Walking into Penny Mulcay's house is like thumbing through an issue of Better Homes and Gardens.
The counters are clutter-free, the refrigerator is stainless steel without a single magnet or photograph and crystals hang tastefully from fixtures in every room.
Mulcay isn't just a good housekeeper. She practices the art of feng shui, a Chinese system of laws considered to govern spatial arrangement and orientation in relation to the flow of energy.
Mulcay started her business, Home Harmony, to help people find peace and happiness at home. She specializes in "black sect" or "BTB" feng shui - pronounced fung shway - to organize and decorate clients' homes.
In BTB feng shui, clutter is used as a metaphor for life: Circumstances and good intentions help achieve results.
Put simply, feng shui is the process of organizing and decorating your home to promote positive energy. It's a system where the placement of objects matters and each room - depending on the location in relation to the front door - represents a particular area of your life.
The principle of the five elements - wood, fire, earth, metal and water - is represented using certain colors and shapes to create balance.
Candles promote conversation, a red front door draws power into the home and a mirror at the end of a hallway prevents energy from getting "stuck."
Furniture and objects are positioned toward the front door, not the television.
The first thing Mulcay encourages clients to do is de-clutter their homes.
"That's a hard one because some clutter is very personal to people and can bring up emotional issues," Mulcay said. "You have to be ready to deal with that."
Clutter, however, prevents energy from moving and is associated with negative relationship, financial and health patterns.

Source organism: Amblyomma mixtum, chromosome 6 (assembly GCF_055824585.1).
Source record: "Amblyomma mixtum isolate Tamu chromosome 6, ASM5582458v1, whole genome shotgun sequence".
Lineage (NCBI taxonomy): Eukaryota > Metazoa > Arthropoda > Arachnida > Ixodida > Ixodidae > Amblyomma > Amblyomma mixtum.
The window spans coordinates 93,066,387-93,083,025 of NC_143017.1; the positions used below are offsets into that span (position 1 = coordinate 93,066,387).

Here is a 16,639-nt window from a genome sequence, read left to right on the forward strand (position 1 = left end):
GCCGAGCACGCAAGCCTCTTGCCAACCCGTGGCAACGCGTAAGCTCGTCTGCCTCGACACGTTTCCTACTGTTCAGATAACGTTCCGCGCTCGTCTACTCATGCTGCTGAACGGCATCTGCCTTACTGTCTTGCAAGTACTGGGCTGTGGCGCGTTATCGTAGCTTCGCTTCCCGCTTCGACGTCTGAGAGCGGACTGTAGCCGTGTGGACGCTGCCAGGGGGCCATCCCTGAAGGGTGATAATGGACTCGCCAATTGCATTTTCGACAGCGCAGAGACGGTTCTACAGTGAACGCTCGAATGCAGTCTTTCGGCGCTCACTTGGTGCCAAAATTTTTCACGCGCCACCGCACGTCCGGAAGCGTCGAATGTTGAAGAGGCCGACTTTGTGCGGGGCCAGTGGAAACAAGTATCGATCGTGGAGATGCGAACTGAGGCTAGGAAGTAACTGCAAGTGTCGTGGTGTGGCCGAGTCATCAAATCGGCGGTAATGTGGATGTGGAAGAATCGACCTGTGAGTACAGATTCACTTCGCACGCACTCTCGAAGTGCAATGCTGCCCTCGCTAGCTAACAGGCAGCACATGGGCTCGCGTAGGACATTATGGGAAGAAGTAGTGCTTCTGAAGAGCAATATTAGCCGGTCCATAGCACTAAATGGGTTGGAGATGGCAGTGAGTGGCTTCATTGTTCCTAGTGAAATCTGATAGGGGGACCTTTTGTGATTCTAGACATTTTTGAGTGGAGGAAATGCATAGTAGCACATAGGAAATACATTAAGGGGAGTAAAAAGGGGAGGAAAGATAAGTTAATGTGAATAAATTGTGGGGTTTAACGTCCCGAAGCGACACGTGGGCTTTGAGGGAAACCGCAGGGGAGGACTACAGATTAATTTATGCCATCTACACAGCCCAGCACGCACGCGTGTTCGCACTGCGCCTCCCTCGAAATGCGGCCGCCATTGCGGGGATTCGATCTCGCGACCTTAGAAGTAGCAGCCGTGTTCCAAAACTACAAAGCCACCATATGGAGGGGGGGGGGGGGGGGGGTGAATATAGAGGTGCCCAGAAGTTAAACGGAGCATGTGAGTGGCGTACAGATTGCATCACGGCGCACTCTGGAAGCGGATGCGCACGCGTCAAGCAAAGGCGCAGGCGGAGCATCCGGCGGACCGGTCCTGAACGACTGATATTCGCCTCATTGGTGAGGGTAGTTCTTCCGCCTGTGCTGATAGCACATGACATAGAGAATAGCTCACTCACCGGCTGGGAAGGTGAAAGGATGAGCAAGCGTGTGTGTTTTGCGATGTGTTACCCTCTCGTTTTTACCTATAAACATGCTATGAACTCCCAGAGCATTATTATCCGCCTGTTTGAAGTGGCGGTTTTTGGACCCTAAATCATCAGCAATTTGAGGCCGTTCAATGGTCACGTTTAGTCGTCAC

"If everything is not flowing, it gets stuck and that affects your life," said Mulcay, who recently redesigned her "relationship room" by switching out a rectangular table for an octagonal one.
Mulcay said she's been single for seven years but has started dating again since the change.
"It's not like it's magic," Mulcay said about feng shui. "If you set your wealth corner and it's your intention to have enough money at the end of the month, then you become more aware of the goal and that's what you make happen."
Feng shui beginners should pick two or three rooms to start with rather than tackling the entire house at once, Mulcay encouraged.
"Look in your life and see where you want
changes and that's where you should start," she said.
"It's not that you have to make a lot of changes. Intention is as important as the actual cure."
Mulcay is running Home Harmony according to an ancient feng shui tradition, for now. Instead of mailing clients a bill, she asks them to pay her - in nine red envelopes - as much as they feel is fair for the work she did and to refer her services to two people.
"It's not like I need this for livelihood," Mulcay said, who also works from home close-captioning programs for television.
"Yes, I would love to retire to do this someday but, for now, this is just me sharing my passion."
A Home Harmony Web site is under construction and expected to launch by the end of the week.
For more information, go online to www.home
harmonysequim.com or call Mulcay at 683-8168.
Ashley Miller can be reached at ashleyo@
ABCs of feng shui
Feng shui is based on nine sectors that vary slightly from technique to technique but generally include:
_ Wealth, which affects your fortune
_ Fame, which affects your reputation
_ Relationships, which affects your relationships with your partner
_ Family, which affects your health
_ Balance/center/unity, which affects the entire home
_ Children/creativity, which affects your ability to complete things
_ Knowledge, which affects your self-awareness
_ Career, which affects your life journey
_ Friends, which affects your support network and benefactors
Each sector is represented in an area of the home depending on the location in accordance to the front door.
Colors, shapes and objects in each room promote positive or negative energy and "cures" - such as chimes hanging by the window or a mirror at the end of a hallway - can prevent energy from escaping or becoming stagnant.
The Sequim Gazette is located at 147 W. Washington Street in Sequim.
Business hours are Monday through Friday from 8:30 a.m. to 5:00 p.m. Phone 360-683-3311, or toll free at 800-829-5810. FAX 360-683-6670.
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